The New York Fed makes payment for the securities by crediting the reserve account of the dealer's triparty agent, a commercial bank. This act of crediting the bank's account actually creates reserve balances. When the repo matures, the dealer returns the loan plus interest, and the Fed returns the collateral. The return of funds to the Fed extinguishes the reserves that were originally created by the repo.

    The collateral pledged by dealers towards the repo has a “haircut” applied, which means they are valued at slightly less than market value
    . This haircut reflects the underlying risk of the collateral and protects the Fed against a change in its value. Haircuts are therefore specific to classes of collateral. For example, a U.S. Treasury bill might have one haircut rate, while an agency coupon might have a different haircut.

    Fed reverse repos are settled DVP, where securities are moved against simultaneous payment. In this case, the Fed sends collateral to the dealers’ clearing bank, which triggers a simultaneous movement of money against the security. At this point, reserve balances are extinguished. When the deal matures, the dealer sends the collateral back to the Fed DVP, which triggers the simultaneous return of the dealer’s funds. This act re-creates the reserve balances that were extinguished on the front leg of the transaction.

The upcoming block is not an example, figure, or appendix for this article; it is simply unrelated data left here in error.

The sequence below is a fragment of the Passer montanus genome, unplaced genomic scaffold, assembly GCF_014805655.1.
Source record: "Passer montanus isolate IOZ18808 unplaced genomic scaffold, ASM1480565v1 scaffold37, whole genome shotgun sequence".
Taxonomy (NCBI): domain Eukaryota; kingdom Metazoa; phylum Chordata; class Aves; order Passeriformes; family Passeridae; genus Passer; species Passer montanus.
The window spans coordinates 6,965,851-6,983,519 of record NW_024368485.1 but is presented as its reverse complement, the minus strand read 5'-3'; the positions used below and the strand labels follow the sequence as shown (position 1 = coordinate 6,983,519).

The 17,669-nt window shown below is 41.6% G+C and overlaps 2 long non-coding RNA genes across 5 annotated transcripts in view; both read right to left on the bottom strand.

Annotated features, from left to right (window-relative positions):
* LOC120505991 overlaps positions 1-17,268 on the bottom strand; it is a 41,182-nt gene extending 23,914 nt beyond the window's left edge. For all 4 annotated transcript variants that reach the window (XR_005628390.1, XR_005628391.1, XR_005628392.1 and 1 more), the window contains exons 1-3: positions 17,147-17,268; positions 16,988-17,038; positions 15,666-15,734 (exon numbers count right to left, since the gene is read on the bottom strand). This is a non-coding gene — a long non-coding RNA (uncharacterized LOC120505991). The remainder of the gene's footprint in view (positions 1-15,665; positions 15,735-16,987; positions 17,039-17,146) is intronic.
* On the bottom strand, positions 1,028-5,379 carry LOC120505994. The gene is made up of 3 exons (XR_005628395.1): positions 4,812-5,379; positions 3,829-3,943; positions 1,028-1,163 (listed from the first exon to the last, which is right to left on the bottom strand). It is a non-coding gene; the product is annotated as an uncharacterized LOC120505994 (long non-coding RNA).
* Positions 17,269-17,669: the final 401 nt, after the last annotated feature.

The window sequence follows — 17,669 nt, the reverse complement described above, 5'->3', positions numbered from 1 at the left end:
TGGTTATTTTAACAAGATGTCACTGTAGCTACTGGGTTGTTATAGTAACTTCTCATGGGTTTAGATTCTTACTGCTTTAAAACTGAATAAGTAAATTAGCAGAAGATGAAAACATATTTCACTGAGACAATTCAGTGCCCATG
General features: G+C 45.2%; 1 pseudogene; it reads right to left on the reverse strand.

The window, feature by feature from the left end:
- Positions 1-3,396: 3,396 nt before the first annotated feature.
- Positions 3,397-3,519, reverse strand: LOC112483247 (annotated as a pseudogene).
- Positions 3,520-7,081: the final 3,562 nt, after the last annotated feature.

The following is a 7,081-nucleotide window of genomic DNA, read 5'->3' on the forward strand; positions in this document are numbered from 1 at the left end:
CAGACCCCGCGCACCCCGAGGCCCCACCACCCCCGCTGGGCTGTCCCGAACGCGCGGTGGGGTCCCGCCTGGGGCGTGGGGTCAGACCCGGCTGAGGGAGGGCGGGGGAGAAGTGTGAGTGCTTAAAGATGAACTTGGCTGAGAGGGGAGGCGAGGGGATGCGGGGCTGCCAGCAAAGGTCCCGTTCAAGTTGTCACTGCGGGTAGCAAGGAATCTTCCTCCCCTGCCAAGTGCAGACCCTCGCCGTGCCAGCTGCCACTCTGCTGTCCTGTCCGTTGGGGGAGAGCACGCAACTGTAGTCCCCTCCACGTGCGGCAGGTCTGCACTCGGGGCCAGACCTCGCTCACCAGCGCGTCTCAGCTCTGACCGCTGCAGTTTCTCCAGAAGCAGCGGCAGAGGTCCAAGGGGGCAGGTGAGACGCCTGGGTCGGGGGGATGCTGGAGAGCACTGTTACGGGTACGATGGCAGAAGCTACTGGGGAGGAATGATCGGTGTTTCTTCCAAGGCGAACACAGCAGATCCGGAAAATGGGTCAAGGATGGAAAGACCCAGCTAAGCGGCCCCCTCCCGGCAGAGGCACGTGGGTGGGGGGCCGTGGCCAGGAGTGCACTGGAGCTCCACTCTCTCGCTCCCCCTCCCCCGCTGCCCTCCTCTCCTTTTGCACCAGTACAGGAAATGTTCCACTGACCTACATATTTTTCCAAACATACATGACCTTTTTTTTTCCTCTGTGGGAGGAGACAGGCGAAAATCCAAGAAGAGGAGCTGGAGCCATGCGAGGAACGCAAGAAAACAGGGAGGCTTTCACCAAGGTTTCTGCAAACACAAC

Market participants frequently use repurchase agreements and RRP transactions to acquire funds or put funds to use for short periods. However, transactions not involving the central bank do not affect total reserves in the banking system.

    https://www.newyorkfed.org/aboutthef...int/fed04.html
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  3. #83
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    Quote Originally Posted by bw View Post
    But it's unwound the next day, so it's not 200B, it's 75B or so riding for three days, right? Or am I missing something?
    Technically, Yes, they are recycling the $75 Billion nightly. And the Fed is NOT meeting the demand with $75 billion nightly offering.